With any collection, there are bound to be stories that stand out to different readers for different reasons. There will be people who will connect with the stories about ventriloquism or the performance artist putting on an impromptu show in a restaurant, but I got a little lost. My favourite stories were the ones with strong-willed dyads and triads. A daughter grieving her childhood tries to bridge the vast gap between her separated parents. A stranger, who runs into expensive boutiques to avoid people from school and climbs trees to avoid weddings of people from school, plays a mother and daughter against each other. A woman takes her two daughters through the rain to safety in a synagogue. Two bickering sisters-in-law are stuck with each other through loyalty, with a stinging act of cruelty towards the end of their train journey.
Like the old friends of ‘Too Close and Not Close Enough’, I would gladly read a whole book about the women in the title story ‘Ways of Living’. Their historic relationship, their relationships with their husbands and children, how they saw themselves, and the competitiveness of one against the other, were fascinating. The vivid present, the train journey into Central London and the bickering about whether to walk or take a bus to the restaurant, was a constant clash of wills in which I half hoped Colette would win but wondered if the price of Rose’s complaining afterwards would be worth the battle. Perhaps, like families, unhappy friendships are unhappy in their own way: “Rose says, ‘It was wild. Like a passion. I would have killed for him.’ ‘Maternal instinct, they call it,’ Colette replies. ‘I had it too.’ But Rose’s memory is only for herself. ‘Not in the same way.’”
As a Londoner who’s been shielding for most of the Covid-19 pandemic, it’s joyous to take my mind on a journey to familiar scenes in these London-set stories, from the dinosaurs in Crystal Palace Park to the Betsey Trotwood pub in Clerkenwell. We’re living in a time of social change, with women, people of colour, LQBTQ+ people, and disabled people pushing harder to be seen and heard in a country which, for all its liberalism and equality, has a long history of conservatism and white patriarchy at its core. It’s wonderful, then, that every one of Seltzer’s ten stories is about women, and I was also pleased to hear fragments of Seltzer’s own Jewish heritage in some of the stories – cultural references that I rarely hear and would like to become more familiar with. These threads pull together for the second-to-last story, ‘Should a Catastrophe Occur’, set in a Streatham synagogue with a new student (female) rabbi: “The rabbi pops up by their side. She has fair hair in a bob and beaming eyes, and while she doesn’t hug them, she looks like one day she might.”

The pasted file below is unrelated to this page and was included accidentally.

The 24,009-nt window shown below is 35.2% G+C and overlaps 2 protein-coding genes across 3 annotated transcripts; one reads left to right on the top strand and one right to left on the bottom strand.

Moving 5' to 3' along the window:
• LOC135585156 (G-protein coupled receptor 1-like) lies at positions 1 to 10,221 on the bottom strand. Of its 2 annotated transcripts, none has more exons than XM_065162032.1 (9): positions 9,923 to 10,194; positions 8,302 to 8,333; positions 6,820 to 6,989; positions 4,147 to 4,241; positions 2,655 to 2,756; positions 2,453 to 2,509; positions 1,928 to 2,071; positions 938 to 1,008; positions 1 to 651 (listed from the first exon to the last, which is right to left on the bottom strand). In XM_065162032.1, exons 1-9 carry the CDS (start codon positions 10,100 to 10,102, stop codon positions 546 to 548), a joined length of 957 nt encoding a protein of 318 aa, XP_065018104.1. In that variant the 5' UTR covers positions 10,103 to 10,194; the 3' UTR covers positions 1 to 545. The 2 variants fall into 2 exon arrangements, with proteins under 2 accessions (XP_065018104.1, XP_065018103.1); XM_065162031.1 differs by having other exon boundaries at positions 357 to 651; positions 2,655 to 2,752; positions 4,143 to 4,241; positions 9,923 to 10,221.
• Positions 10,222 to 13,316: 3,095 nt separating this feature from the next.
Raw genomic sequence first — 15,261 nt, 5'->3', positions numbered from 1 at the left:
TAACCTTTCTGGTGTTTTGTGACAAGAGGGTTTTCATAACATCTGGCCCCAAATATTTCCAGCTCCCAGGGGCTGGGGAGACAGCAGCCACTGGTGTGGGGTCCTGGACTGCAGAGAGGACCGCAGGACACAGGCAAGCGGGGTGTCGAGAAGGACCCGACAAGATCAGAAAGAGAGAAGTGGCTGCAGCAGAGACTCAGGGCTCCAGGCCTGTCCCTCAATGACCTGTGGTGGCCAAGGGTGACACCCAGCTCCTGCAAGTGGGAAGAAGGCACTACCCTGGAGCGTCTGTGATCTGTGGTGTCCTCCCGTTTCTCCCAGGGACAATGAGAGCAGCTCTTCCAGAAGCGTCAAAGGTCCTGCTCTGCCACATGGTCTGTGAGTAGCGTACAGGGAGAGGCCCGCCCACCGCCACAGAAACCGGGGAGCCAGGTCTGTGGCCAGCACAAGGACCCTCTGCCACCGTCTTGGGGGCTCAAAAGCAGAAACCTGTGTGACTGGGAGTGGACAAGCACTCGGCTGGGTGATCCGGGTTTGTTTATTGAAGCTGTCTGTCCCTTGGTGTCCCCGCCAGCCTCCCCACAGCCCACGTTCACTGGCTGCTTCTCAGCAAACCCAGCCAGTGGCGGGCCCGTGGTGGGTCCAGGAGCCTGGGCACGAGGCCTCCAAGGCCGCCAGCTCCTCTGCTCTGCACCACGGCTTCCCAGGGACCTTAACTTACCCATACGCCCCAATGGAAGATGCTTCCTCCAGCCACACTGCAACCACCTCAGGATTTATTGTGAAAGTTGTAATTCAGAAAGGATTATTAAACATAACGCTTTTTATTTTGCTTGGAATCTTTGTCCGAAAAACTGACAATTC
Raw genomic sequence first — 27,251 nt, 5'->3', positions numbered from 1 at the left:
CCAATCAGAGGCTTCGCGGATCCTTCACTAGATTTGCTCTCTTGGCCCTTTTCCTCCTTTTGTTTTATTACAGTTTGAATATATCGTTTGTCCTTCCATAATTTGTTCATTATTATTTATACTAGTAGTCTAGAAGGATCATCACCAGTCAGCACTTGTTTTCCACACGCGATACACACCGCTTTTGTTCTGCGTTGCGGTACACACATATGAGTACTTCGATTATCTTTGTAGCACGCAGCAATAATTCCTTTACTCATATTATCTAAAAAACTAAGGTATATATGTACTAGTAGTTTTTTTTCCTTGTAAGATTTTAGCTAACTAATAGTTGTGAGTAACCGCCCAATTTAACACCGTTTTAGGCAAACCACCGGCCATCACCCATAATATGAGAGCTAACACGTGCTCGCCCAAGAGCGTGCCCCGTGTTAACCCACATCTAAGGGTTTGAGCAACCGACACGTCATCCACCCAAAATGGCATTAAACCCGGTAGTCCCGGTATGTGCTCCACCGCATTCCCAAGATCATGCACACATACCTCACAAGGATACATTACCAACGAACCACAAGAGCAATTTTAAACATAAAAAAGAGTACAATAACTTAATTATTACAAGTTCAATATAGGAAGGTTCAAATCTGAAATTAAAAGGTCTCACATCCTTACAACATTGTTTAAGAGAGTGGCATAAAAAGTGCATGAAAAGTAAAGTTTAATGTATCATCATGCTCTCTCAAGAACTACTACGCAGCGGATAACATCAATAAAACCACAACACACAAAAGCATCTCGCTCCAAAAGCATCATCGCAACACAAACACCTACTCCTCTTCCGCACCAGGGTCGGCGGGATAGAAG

I was slightly distracted by the setting of the pandemic in the final story, ‘Parched’, when the first nine seemed to be set in a general, pre-Covid London. But other readers may find comfort in this ending that corresponds to our present, gently illustrating how life in London has changed in the past year – a contrast to the carefree, Portishead and lace-trimmed camisole millennium memories of the two women in the first tale. In the working-from-home and face mask era, a woman cries in front of staff she manages on a Zoom call and delivery drivers who interrupt the meeting. It’s fascinating and familiar to read Ricky’s story and the reactions of people who witness her tears, from the awkwardness and fussing of non-criers to the relief of other criers.
“When she was a child, she always felt the potential for something special to happen when she cried. How magical that your body could produce such a pure, clear, sign of emotion. A whole language she was born understanding. It was like she could grow feathers.”
Ricky herself feels no awkwardness, shame or embarrassment when she weeps, and finds a group of women who view tears much like Samson’s hair: a symbol of strength. It’s a deeply feminist and therapeutic end to Seltzer’s first collection of short stories. I hope there will be more.
Feature image: Gemma Seltzer by Lauren Renner, courtesy of Influx Press.